Immobilized Green Fluorescent Protein (GFP) are two distinct

Immobilized metal-affinity chromatography (IMAC) is a
technique used to purify a protein and isolate various properties of that
protein. Using specific tags to track certain characteristics of a protein is a
straightforward way to analyze certain genes and protein-protein interactions. Histidine
tagging and Green Fluorescent Protein (GFP) are two distinct types of peptide
sequences that act as a protein tag. The purpose of these protein tags is to enable
the detection and purification of the expressed proteins and the latent binding
in which there could be a protein-protein interaction.

Histidine tagging is a method of IMAC that
is very simple to use and can achieve a significant increase of purification in
a single step. The polyhistidine residue must first be fused to the gene of
interest within a plasmid. The plasmid must be capable of replication, contain
a gene available for the allowance that only select cells can accept the
plasmid, and have a multiple cloning site (MCS) so that is can be recognized by
restriction enzymes (  ). The lac operon
creates sites that manage when the histidine-tagged protein is expressed as
well as gives a site for repressor proteins to bind to. The ribosome then
begins translation which covers the histidine tagged location from the start
codon until the stop codon. Once translated, the protein must be purified. The
protein must go through resin-bound matrix that contains metal ions so that the
histidine residues can transfer electrons to form a immobilized chelate complex
(  ). Finally the protein must be eluted.
There are two methods to elute the polyhistidine-tagged protein. One way is to increase
the pH so that the imidazole ring of the histidine side will become protonated
and the bonds that connect the immobilized metal ion and the histidine side chain
will break. This will lead to the protein eluting from the matrix. The second way
is to use free imidazole to elute the protein. The imidazole will help the histidine
bind to the metal. Histidine tagging is beneficial because it identifies protein-protein
interactions, but does not affect the function of the protein that it is
involved with. His-tagged proteins are easily detected and the ions that the
residues can bind to are stable, specifically in acidic conditions. The polyhistidine
tag can have a range of two to ten histidine residues, but the most commonly
seen tag consists of six residues. These residues are typically found on either
the N or the C terminus.

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The green fluorescent protein (GFP) is a bioluminescent
protein that was first discovered within Aequorea
victoria, which is a species of jellyfish. The green fluorescent protein
works be producing a fluorescent glow in vivo allowing scientists to study the
dynamics of the protein under a microscopy without altering or killing the cell
( ). Within a plasmid, GFP can be placed subsequent to the promoter region and beside
the gene of interest. The restriction enzymes can cut the section of interest
out and then add the enzyme ligase and then the plasmid can be added to a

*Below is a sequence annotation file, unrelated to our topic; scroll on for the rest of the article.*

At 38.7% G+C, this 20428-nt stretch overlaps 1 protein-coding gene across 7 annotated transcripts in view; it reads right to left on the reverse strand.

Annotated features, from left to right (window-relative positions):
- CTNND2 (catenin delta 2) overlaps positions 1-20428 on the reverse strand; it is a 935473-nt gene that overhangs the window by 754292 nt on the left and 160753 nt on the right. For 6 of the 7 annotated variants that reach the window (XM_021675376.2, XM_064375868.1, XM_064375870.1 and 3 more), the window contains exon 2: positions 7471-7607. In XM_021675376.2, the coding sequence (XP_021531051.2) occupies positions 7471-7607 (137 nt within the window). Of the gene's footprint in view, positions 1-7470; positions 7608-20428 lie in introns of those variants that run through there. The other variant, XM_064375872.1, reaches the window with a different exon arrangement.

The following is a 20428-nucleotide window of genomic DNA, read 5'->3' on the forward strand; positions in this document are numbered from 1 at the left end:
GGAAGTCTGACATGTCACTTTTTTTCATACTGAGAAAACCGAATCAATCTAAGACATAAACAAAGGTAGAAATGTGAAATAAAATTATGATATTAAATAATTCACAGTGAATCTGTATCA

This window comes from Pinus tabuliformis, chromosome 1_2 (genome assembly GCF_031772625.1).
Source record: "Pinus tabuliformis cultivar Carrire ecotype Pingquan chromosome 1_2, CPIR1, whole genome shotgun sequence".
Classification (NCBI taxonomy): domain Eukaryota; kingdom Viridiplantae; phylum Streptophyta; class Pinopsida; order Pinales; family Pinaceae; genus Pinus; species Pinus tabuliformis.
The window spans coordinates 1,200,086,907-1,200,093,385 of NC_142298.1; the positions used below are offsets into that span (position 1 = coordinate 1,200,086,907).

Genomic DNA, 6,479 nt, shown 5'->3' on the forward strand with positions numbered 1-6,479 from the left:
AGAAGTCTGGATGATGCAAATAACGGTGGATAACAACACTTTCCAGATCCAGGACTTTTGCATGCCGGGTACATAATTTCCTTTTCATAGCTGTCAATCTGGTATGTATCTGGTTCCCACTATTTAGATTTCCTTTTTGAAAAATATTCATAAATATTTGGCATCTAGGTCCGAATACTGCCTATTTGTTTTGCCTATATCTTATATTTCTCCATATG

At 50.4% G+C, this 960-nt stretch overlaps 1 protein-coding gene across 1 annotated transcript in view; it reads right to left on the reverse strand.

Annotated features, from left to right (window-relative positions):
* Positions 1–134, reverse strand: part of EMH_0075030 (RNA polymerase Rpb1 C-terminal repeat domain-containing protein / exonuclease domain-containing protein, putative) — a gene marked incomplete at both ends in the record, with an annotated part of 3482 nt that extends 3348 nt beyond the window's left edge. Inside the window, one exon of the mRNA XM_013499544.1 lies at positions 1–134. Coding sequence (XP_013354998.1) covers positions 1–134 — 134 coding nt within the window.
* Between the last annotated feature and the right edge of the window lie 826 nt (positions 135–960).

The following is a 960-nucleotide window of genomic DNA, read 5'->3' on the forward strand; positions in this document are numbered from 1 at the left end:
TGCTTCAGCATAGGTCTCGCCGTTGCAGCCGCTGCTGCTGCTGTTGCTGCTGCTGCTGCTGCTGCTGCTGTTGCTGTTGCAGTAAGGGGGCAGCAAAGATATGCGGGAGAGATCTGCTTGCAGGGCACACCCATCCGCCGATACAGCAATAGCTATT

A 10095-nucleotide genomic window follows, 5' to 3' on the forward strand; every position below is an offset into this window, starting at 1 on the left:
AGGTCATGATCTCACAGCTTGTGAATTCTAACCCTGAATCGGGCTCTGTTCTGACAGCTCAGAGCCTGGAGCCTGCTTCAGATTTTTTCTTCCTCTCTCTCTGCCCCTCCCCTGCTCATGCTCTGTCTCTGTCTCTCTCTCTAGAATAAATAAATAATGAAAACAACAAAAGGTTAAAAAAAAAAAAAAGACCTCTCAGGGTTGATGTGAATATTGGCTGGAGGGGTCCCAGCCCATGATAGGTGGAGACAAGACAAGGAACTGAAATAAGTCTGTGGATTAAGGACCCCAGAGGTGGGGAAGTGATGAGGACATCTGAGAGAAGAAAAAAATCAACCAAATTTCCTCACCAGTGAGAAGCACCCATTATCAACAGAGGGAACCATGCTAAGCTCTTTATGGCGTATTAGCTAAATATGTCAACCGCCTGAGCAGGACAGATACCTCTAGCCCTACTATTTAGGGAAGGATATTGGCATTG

protein ( ).  Within a protein, GFP can
be fused to either the N or C terminus or between two proteins to study the
protein-protein interactions but the insertion must be done strategically so
there is a lack of disruption to the natural reading frame ( ). Due to its fluorescence,
scientists can isolate where the gene is expressed and when GFP is triggered by
blue ultraviolet light and produces a green fluorescent light. When a light
with a wavelength of 400nm strikes the chromophore, the protein goes into an
excited state. When the chromophore enters ground state, the light emitted will
be at the wavelength 505nm. This light appears on the visible light spectrum as
a green colour.  Unfortunately, there
have been instances in which there are cellular side effects in regards to the
GFP expression such as apoptosis within the cell lines.

In research done by _____, human breast cancer cells
were analyzed using green fluorescent proteins to track proteome changes. Breast
cancer cells were cultured and treated with antibiotics under restricted
conditions and were then tagged with GFP. The proteins were extracted after
grown to a set size and analyzed using two-dimensional electrophoresis and isobaric
tags for relative and absolute quantitation (iTRAQ).  Comparisons were made on cell behaviour and
protein-protein interactions between the cells that were treated with
antibiotics and tagged with GFP and the breast cancer cells that went untreated
( ). It was found that the antibiotic improved the outcome of the cells, but
many results came up inconclusive. There was proof of analytical variability and
evidence of molecular changes caused by the GFP expression within the cell ( ).

Ultimately,
both green florescent proteins tagging and polyhistidine tagging are both
useful to monitor and track specific gene activity. Both have their pros and
cons as methods of immobilized metal-affinity chromatography, but with further
research there can be improvements in both techniques to improve the tracking
of genes and protein-protein interactions over time.